The Value of Volunteering
Posted on Tuesday, 14 October 2008
Tertiary education institutions should promote volunteering for not-for-profit organisations as options for elective subjects, the Hon Judi Moylan MP, Federal Member for Pearce told Parliament yesterday.
Citing a suggestion included in the recent discussion paper by the House of Representatives Standing Committee on Family, Community, Housing and Youth, looking at volunteering in Australia and the impacts of emerging trends and challenges for the voluntary sector, as Deputy Committee Chair, Mrs Moylan said recognising unpaid work officially is a great step towards cementing a strong future for volunteers in Australia.
“For a long time volunteers have been considered the heart and soul of communities,” she said.
“Now their efforts have been recognised as having positive economic and social benefits.”
During a forum where evidence was heard from a variety of stakeholders in Australia’s volunteer sector, the committee learnt that about thirty per cent of the Australians volunteer equating to about $42 billion per annum, with far-reaching community benefits.
“Corporations are increasingly recognising the benefit of encouraging their employees to take regular paid work time to volunteer and this practice should be more widely fostered.” Mrs. Moylan said.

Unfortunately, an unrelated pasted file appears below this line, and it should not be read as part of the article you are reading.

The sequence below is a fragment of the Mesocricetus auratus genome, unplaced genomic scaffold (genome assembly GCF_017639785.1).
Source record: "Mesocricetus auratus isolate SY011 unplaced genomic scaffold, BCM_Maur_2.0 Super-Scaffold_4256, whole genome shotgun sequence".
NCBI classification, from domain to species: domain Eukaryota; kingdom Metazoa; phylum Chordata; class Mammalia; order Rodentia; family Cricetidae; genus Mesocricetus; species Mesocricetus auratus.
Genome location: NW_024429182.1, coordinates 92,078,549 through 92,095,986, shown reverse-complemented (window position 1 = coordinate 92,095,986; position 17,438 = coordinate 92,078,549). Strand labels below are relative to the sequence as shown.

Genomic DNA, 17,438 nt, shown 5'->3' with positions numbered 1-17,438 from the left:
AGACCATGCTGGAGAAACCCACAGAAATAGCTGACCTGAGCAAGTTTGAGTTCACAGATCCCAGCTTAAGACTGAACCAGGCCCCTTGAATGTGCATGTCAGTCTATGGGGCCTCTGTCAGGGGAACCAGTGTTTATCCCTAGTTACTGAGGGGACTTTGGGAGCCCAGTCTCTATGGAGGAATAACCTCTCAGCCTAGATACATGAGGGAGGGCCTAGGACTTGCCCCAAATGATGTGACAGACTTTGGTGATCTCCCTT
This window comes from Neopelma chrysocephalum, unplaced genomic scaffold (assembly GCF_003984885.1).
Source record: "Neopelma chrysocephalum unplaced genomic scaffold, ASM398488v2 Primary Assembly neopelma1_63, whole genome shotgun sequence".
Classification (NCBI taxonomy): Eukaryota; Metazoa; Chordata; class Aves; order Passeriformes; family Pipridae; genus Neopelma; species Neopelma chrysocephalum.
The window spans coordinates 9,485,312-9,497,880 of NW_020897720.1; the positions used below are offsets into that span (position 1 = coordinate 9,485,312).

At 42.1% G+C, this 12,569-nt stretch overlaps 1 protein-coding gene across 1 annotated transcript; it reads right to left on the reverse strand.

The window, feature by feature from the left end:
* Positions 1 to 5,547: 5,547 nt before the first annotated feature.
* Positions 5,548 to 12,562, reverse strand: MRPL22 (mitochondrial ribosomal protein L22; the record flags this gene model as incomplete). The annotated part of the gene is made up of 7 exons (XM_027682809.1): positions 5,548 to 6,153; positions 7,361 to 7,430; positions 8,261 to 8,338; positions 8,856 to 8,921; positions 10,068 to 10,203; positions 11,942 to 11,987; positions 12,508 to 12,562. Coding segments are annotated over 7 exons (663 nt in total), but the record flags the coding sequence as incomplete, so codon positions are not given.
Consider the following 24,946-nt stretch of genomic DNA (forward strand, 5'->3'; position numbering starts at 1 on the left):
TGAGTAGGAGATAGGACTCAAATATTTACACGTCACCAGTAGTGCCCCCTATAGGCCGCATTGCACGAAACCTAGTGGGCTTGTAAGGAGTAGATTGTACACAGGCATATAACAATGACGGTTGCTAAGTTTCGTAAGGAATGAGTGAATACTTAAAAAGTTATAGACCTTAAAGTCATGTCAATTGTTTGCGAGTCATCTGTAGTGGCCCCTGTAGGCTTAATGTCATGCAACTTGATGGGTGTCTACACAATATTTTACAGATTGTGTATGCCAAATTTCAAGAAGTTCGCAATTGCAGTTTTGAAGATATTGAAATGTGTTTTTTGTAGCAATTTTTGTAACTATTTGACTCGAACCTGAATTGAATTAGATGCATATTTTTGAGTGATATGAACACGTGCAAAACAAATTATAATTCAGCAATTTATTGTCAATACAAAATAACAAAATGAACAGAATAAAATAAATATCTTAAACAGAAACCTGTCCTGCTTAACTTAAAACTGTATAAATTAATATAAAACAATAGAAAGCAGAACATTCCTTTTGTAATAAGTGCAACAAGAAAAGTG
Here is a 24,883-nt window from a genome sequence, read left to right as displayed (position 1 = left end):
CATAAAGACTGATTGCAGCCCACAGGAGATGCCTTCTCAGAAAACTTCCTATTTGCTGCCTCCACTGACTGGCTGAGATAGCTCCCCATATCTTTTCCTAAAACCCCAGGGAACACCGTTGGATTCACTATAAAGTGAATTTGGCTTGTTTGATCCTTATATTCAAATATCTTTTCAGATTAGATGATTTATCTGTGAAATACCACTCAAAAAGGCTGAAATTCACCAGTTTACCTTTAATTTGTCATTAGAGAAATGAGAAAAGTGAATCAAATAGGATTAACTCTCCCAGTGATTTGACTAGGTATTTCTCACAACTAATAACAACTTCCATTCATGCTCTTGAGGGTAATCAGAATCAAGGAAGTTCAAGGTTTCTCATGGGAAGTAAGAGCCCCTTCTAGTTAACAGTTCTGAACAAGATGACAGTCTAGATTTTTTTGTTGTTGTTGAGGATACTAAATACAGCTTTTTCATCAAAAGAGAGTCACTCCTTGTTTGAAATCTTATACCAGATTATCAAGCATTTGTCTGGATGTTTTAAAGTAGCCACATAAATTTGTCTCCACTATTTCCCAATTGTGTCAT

Among identified changes to the voluntary sector were the motivations for volunteers to donate their time and skills.
Despite this difference, Mrs Moylan said it is important for government to assist the volunteer sector to adapt and grasp these changes.
“Volunteering is about a sense of community responsibility and many people derive a great deal of personal satisfaction from contributing to their community” she said.
“The role of all levels of government is to generate interest in volunteering by formally recognising those involved and promoting dialogue between corporate business and the volunteer sector.”
“This would not only promote the growing trend of corporate volunteering it would also open the doors for the volunteer sector to an alternative funding source and skills-set.”
A copy of the report is available from http://www.aph.gov.au/HOUSE/committee/fchy/reports.htm